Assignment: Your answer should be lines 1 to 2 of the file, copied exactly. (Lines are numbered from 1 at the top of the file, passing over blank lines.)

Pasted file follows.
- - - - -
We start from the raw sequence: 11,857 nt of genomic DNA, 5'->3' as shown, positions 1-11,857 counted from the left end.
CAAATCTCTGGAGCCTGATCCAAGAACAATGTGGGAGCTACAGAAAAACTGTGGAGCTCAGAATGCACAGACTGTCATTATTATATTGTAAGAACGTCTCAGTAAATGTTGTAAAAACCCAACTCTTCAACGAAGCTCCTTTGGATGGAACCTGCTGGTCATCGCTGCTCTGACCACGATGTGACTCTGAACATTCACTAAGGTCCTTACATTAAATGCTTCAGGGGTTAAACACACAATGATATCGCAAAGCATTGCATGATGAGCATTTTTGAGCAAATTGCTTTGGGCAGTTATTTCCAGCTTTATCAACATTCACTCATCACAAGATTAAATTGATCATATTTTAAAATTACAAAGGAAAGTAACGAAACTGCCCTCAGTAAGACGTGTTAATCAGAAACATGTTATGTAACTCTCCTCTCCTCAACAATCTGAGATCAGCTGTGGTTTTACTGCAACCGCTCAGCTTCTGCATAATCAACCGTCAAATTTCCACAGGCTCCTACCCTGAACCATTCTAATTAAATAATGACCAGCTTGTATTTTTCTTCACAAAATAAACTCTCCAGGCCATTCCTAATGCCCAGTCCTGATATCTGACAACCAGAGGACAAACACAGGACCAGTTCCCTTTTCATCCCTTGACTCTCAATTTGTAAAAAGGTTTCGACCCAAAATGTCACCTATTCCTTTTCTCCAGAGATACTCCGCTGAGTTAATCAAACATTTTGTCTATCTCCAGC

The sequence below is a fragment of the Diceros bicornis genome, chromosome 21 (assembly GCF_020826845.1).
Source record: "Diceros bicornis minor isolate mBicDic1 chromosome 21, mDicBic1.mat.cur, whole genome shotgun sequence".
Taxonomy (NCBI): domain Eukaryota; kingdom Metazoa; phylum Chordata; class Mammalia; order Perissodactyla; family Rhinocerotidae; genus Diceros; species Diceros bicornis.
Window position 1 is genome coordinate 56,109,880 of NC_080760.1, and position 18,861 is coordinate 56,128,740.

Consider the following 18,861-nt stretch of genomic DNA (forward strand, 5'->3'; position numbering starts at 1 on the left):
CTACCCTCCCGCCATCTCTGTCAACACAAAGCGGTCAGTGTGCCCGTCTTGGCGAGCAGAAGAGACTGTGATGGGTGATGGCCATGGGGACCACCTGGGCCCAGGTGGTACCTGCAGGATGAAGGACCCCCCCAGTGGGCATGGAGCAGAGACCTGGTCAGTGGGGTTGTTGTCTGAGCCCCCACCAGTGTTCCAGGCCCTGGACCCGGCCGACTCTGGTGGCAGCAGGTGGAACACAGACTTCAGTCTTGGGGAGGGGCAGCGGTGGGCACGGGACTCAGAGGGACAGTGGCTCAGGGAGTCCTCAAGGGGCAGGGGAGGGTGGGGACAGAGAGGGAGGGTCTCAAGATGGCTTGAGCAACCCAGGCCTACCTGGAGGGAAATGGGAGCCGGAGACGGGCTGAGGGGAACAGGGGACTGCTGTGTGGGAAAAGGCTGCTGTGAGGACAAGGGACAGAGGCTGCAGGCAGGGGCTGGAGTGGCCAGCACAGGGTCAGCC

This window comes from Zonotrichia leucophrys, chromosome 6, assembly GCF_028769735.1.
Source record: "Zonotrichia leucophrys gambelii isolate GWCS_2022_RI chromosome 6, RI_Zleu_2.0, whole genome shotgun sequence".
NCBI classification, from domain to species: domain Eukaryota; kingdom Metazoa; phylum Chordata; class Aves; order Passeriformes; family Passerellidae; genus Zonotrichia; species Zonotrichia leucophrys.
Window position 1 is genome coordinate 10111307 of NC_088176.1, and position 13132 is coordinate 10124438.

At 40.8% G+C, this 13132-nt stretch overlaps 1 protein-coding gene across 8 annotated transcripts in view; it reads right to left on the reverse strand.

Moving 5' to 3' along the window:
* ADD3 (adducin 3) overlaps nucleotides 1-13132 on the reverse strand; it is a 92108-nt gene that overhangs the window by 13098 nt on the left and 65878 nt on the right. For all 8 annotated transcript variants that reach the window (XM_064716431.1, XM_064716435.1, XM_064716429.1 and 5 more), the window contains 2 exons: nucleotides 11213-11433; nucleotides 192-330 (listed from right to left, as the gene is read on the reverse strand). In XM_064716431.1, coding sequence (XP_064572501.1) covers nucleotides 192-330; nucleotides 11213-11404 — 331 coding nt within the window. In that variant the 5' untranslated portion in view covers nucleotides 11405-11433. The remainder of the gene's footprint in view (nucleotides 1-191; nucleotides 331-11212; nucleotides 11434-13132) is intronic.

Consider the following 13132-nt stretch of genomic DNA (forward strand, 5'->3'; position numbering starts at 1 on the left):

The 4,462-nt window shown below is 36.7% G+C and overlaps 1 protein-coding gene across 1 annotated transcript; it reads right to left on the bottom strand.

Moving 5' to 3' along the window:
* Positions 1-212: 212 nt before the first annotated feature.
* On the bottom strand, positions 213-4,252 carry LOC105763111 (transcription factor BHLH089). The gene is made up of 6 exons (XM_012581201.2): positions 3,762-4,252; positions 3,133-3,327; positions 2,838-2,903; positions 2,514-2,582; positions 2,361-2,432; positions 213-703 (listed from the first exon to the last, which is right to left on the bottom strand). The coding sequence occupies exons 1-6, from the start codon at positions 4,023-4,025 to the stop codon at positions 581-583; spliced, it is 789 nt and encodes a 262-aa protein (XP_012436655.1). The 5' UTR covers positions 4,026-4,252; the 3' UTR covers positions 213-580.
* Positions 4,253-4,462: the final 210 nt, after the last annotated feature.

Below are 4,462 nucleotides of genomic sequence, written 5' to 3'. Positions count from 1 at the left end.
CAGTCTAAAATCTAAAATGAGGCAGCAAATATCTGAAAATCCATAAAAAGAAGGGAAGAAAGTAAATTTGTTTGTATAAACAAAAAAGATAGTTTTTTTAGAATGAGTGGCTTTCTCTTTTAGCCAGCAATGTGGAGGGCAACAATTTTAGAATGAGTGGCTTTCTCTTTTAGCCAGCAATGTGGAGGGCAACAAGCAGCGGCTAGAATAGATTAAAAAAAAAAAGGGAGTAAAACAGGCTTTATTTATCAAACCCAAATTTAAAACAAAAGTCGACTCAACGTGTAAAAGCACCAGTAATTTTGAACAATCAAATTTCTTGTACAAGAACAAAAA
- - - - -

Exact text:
We start from the raw sequence: 11,857 nt of genomic DNA, 5'->3' as shown, positions 1-11,857 counted from the left end.
CAAATCTCTGGAGCCTGATCCAAGAACAATGTGGGAGCTACAGAAAAACTGTGGAGCTCAGAATGCACAGACTGTCATTATTATATTGTAAGAACGTCTCAGTAAATGTTGTAAAAACCCAACTCTTCAACGAAGCTCCTTTGGATGGAACCTGCTGGTCATCGCTGCTCTGACCACGATGTGACTCTGAACATTCACTAAGGTCCTTACATTAAATGCTTCAGGGGTTAAACACACAATGATATCGCAAAGCATTGCATGATGAGCATTTTTGAGCAAATTGCTTTGGGCAGTTATTTCCAGCTTTATCAACATTCACTCATCACAAGATTAAATTGATCATATTTTAAAATTACAAAGGAAAGTAACGAAACTGCCCTCAGTAAGACGTGTTAATCAGAAACATGTTATGTAACTCTCCTCTCCTCAACAATCTGAGATCAGCTGTGGTTTTACTGCAACCGCTCAGCTTCTGCATAATCAACCGTCAAATTTCCACAGGCTCCTACCCTGAACCATTCTAATTAAATAATGACCAGCTTGTATTTTTCTTCACAAAATAAACTCTCCAGGCCATTCCTAATGCCCAGTCCTGATATCTGACAACCAGAGGACAAACACAGGACCAGTTCCCTTTTCATCCCTTGACTCTCAATTTGTAAAAAGGTTTCGACCCAAAATGTCACCTATTCCTTTTCTCCAGAGATACTCCGCTGAGTTAATCAAACATTTTGTCTATCTCCAGC